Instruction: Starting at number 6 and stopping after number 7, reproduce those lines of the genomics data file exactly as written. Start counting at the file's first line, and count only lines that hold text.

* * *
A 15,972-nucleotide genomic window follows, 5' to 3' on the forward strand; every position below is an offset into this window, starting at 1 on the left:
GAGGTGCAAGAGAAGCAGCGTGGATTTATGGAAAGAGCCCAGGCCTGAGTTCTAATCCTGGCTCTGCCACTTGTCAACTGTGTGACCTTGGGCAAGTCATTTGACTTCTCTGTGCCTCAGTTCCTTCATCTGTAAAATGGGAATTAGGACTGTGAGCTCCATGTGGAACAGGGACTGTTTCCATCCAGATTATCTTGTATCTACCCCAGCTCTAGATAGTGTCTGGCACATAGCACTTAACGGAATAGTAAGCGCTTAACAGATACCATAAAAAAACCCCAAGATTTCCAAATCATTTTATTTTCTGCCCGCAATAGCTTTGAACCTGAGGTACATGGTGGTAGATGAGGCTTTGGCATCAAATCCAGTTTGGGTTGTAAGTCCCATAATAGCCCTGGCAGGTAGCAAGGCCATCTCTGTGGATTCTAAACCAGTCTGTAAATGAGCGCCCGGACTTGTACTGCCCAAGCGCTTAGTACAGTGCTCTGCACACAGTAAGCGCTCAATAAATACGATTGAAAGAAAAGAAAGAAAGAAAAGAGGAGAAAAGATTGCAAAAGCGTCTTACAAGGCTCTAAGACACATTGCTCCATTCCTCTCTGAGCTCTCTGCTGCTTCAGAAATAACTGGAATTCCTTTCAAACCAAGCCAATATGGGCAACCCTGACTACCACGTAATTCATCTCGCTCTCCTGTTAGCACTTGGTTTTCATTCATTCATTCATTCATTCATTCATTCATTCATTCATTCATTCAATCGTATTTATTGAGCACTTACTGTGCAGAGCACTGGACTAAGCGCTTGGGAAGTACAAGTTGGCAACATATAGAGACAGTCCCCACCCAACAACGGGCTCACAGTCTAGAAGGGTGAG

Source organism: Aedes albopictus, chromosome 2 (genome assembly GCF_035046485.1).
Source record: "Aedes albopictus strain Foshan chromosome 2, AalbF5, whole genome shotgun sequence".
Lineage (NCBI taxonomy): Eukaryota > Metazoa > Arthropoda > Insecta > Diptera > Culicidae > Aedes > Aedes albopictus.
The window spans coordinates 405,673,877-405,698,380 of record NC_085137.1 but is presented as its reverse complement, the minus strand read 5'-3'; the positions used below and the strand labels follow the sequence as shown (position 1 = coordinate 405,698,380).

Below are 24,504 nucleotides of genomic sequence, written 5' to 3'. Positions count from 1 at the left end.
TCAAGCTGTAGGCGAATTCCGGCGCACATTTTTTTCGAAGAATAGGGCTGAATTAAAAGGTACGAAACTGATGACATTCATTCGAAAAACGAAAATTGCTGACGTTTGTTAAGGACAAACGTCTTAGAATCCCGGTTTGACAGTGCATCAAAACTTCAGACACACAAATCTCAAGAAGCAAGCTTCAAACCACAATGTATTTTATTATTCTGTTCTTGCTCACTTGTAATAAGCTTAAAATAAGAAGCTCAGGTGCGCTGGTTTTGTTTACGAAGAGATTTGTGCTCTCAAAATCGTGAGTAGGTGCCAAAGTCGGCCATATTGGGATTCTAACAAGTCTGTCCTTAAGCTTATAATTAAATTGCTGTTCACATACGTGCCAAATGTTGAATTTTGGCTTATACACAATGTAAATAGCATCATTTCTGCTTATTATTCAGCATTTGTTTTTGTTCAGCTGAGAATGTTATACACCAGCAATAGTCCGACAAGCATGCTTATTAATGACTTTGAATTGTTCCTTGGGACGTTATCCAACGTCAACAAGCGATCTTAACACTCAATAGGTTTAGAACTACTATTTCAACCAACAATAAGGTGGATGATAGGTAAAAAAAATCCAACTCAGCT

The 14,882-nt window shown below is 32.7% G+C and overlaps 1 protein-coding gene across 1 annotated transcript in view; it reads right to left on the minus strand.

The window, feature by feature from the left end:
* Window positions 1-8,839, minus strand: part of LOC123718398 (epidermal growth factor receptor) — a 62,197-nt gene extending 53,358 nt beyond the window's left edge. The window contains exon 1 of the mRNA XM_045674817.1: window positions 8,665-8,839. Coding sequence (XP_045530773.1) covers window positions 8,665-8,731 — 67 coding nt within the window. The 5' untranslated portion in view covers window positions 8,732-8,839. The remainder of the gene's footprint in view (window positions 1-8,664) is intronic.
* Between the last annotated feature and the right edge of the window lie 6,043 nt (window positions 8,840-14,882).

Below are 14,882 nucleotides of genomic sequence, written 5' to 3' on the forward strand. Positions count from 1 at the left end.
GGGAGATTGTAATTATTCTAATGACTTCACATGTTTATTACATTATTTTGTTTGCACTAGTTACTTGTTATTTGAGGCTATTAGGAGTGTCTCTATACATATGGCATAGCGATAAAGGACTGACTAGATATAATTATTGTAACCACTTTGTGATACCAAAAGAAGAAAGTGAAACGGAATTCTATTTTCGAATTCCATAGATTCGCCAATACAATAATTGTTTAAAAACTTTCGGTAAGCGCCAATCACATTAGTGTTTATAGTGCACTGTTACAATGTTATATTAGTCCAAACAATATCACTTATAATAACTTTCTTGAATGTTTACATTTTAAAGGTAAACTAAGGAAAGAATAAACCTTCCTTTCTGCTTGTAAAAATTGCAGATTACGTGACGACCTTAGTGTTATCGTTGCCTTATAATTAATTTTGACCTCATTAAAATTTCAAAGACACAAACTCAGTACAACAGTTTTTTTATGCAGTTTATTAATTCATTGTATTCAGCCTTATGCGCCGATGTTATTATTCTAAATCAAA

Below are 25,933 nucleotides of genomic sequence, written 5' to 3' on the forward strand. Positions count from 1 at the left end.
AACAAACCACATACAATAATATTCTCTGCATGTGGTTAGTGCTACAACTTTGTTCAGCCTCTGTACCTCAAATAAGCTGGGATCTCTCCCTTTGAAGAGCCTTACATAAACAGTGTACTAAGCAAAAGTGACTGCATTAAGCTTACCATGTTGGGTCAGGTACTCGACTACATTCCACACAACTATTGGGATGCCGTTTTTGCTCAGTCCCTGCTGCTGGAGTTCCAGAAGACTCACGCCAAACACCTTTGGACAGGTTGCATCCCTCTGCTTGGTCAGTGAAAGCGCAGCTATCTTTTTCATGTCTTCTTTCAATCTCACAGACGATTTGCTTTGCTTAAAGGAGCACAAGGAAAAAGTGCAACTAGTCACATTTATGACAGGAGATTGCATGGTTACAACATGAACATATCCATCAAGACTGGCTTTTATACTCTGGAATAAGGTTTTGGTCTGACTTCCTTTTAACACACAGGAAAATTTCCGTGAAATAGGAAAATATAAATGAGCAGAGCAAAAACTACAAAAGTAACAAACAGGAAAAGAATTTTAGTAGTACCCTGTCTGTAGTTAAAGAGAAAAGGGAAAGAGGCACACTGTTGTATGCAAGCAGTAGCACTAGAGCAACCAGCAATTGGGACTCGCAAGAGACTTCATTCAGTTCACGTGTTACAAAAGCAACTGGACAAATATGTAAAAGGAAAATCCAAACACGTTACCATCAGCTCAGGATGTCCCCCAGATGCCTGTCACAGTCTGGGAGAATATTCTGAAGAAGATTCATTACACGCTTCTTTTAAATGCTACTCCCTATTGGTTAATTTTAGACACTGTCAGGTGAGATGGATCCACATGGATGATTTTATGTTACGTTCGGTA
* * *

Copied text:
The window spans coordinates 405,673,877-405,698,380 of record NC_085137.1 but is presented as its reverse complement, the minus strand read 5'-3'; the positions used below and the strand labels follow the sequence as shown (position 1 = coordinate 405,698,380).

Below are 24,504 nucleotides of genomic sequence, written 5' to 3'. Positions count from 1 at the left end.